Course taught primarily online. Students will attend an introductory class on campus and access instructional materials upon returning home at hours that suit their own schedules. This instruction may include lectures recorded by their professor, podcasts, documentaries, and discussion posts. Readings and assignments will be available via AU's Blackboard platform. Professors remain accessible to student questions 30 days after the on-campus segment.
Course Description: This American University course adds to your NSLC experience by introducing you to the concept of sustainable development. Engineers do a good deal more than build and fix things. As problem solvers, engineers can play a fundamental role in facing development challenges - or in making them worse. In this class, we will examine what drives the need for environmentally and socially sustainable design, and we will explore possible solutions. Some questions we will discuss are: What does it mean to design products that are good for people and for the planet? How do we build products without negative social and environmental impacts? How can engineers apply their skills to address problems in developing countries? This course builds on your NSLC field trips and workshops to explore sustainable engineering with a combination of design exercises, film excerpts and lectures.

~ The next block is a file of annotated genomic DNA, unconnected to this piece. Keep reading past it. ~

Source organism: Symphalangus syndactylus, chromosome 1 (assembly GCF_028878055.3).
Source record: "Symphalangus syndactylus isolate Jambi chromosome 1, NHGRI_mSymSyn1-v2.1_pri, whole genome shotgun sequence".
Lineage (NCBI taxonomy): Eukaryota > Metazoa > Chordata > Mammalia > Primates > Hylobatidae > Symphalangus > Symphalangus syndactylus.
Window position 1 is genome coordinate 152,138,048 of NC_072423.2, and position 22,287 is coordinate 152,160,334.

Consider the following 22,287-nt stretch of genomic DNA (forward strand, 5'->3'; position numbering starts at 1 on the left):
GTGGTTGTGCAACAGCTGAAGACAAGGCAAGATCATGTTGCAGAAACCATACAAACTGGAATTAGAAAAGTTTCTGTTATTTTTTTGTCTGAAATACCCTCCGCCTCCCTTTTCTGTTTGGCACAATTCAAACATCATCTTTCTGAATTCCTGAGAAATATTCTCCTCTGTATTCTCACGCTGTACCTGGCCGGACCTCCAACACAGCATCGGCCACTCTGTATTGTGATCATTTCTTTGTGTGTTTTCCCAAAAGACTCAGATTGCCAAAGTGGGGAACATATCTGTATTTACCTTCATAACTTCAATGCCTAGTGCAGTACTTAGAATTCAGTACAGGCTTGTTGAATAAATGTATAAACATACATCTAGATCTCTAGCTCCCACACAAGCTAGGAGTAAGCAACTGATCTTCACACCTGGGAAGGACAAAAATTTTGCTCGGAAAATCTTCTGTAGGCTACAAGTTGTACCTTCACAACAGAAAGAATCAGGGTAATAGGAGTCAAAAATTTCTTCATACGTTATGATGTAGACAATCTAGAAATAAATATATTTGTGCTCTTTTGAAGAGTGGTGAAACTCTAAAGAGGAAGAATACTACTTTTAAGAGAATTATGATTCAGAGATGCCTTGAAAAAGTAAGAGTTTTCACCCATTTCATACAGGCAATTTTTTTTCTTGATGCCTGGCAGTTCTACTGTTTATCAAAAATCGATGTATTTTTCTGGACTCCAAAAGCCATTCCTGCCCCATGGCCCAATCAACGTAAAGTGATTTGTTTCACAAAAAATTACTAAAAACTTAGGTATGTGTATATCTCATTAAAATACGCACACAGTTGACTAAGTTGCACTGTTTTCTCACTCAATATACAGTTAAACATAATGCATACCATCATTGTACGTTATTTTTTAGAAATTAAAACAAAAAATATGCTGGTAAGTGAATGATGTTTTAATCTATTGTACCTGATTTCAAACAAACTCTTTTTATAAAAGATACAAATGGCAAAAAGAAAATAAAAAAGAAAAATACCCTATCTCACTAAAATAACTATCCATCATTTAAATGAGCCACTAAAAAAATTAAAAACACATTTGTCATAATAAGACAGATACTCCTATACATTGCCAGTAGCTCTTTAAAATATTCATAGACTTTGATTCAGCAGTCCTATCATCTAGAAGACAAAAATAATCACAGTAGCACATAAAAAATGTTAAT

Professor: Abby Lindsay is a doctoral candidate of international relations at American University and an instructor at American University and the University of Mary Washington. She focuses on global environmental politics and how science can further sustainability. Her doctoral research focuses on the use of science and social learning within multi-stakeholder platforms, focusing on how national governance regimes can promote or inhibit social learning at the local level for water management in Peru. From 2013-2015 she was the Coordinator of the Partnership on Technology Innovation and the Environment for the Center for Environmental Policy, a collaborative effort with the U.S. Environmental Protection Agency, Environmental Defense Fund, and other public and private partners currently focused on scaling up water technology adoption. Prior to coming to American University, Abby worked at the U.S. State Department on environmental cooperation, where she collaborated with over 15 countries to advance environmental protection and private sector implementation of environmental technologies and practices. She has also completed research on renewable energy, climate change policy, sustainable development, global forest governance, and environment and trade. Abby is excited to join the NSLC faculty, in addition to teaching Global Environmental Problems at the University of Mary Washington and World Politics at American University. Abby earned a MA in law and diplomacy from the Fletcher School and an MA in urban and environmental policy and planning from Tufts University, and also holds a BS in environmental science from the University of Mary Washington.